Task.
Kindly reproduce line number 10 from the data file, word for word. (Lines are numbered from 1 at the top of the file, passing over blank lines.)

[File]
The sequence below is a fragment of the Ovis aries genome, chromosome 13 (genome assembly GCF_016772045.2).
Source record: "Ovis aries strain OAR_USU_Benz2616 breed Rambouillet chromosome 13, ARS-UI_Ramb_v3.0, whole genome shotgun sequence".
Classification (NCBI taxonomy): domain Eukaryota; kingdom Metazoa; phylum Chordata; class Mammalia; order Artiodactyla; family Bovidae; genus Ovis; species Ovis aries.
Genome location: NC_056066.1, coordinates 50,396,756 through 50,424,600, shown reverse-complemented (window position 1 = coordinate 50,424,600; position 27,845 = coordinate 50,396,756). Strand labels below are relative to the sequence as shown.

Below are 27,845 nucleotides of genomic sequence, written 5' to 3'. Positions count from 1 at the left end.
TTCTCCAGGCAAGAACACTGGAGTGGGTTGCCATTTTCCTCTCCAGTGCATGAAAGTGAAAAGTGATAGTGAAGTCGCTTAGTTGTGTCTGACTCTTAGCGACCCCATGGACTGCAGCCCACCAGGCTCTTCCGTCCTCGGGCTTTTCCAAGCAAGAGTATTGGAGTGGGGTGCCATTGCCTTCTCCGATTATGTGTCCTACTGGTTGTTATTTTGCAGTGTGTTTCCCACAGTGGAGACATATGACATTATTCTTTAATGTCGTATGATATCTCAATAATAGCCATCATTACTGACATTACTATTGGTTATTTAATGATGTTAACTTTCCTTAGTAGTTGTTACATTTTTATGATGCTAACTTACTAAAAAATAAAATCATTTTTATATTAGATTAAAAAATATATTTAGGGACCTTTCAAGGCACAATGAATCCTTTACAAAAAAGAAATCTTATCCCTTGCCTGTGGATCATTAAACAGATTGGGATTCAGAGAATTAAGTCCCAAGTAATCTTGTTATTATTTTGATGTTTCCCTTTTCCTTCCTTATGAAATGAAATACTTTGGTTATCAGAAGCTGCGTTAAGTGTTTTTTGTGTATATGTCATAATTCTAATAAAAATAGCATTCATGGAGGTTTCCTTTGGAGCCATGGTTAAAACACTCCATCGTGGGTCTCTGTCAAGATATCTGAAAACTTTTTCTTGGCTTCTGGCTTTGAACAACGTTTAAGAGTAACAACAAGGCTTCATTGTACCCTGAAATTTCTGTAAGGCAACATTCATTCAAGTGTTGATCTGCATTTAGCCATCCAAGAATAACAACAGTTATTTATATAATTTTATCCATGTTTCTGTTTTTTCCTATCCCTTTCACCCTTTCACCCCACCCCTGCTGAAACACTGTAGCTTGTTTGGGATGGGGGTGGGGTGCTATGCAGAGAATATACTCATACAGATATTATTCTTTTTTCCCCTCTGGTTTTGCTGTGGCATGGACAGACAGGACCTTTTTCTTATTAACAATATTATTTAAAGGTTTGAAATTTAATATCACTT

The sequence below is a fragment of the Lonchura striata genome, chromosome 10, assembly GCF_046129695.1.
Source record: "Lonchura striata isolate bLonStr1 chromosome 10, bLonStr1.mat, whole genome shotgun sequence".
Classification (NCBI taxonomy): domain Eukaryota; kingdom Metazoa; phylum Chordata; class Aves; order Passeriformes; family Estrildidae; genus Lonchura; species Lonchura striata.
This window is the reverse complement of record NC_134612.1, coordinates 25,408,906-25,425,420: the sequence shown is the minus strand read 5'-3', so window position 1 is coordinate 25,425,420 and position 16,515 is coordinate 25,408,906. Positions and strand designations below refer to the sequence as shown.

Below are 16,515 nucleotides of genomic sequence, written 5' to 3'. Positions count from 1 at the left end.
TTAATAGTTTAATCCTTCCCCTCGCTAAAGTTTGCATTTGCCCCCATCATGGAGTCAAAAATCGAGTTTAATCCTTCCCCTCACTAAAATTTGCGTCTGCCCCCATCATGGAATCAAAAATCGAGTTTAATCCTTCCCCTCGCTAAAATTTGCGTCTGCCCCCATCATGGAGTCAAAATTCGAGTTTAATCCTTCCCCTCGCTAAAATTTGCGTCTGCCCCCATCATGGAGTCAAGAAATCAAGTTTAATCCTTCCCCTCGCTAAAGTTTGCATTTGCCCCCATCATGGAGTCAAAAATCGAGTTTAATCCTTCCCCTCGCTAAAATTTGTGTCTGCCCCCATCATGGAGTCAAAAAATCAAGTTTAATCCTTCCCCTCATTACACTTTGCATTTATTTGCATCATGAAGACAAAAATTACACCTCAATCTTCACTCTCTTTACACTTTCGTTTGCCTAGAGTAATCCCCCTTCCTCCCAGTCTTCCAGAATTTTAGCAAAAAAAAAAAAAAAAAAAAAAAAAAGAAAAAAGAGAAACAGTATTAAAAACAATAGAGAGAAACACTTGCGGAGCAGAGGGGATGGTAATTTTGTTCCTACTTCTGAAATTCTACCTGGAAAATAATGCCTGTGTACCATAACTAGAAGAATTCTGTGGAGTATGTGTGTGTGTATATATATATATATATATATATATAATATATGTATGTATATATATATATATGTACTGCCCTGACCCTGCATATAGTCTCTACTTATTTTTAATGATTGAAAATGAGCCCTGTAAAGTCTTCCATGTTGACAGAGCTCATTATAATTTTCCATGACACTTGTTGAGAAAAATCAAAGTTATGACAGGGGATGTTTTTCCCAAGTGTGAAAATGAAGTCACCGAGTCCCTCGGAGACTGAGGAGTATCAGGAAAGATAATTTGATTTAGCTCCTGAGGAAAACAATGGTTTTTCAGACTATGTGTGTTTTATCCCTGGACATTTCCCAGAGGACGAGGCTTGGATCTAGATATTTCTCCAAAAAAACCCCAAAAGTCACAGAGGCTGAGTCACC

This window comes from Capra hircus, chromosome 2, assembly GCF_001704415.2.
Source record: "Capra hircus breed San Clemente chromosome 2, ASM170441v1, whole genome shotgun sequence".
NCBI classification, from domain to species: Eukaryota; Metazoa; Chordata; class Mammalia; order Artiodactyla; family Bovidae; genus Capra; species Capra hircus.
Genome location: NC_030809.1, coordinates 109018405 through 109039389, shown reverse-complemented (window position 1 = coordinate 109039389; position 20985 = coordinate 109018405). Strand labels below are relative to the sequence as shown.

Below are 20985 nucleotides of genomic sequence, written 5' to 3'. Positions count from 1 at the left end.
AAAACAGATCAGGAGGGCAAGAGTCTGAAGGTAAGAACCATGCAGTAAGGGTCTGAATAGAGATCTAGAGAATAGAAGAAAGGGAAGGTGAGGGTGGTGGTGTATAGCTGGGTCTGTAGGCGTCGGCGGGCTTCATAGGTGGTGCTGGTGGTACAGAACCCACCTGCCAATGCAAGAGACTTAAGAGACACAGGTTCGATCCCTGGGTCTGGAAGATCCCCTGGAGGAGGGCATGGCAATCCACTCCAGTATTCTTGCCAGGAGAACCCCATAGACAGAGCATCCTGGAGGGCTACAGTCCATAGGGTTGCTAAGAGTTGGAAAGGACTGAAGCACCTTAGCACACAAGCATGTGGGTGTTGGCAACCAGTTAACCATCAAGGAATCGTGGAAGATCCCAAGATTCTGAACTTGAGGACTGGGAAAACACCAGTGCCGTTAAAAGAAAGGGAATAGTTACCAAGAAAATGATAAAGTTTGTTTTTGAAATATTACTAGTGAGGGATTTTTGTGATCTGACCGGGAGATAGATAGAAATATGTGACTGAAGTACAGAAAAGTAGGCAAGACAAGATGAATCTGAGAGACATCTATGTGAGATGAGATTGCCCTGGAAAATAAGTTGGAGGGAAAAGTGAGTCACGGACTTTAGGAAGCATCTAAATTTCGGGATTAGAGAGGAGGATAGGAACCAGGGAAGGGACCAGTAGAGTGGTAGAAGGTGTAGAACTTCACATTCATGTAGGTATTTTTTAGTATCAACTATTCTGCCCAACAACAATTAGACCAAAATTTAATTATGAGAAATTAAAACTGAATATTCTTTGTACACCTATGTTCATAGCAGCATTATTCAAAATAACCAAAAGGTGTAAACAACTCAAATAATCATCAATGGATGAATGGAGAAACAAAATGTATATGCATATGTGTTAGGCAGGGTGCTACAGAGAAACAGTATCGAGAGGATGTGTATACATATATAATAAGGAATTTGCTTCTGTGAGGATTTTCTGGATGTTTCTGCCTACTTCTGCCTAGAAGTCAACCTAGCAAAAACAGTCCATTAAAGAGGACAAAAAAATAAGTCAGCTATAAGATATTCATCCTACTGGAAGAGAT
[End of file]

This window is the reverse complement of record NC_134612.1, coordinates 25,408,906-25,425,420: the sequence shown is the minus strand read 5'-3', so window position 1 is coordinate 25,425,420 and position 16,515 is coordinate 25,408,906. Positions and strand designations below refer to the sequence as shown.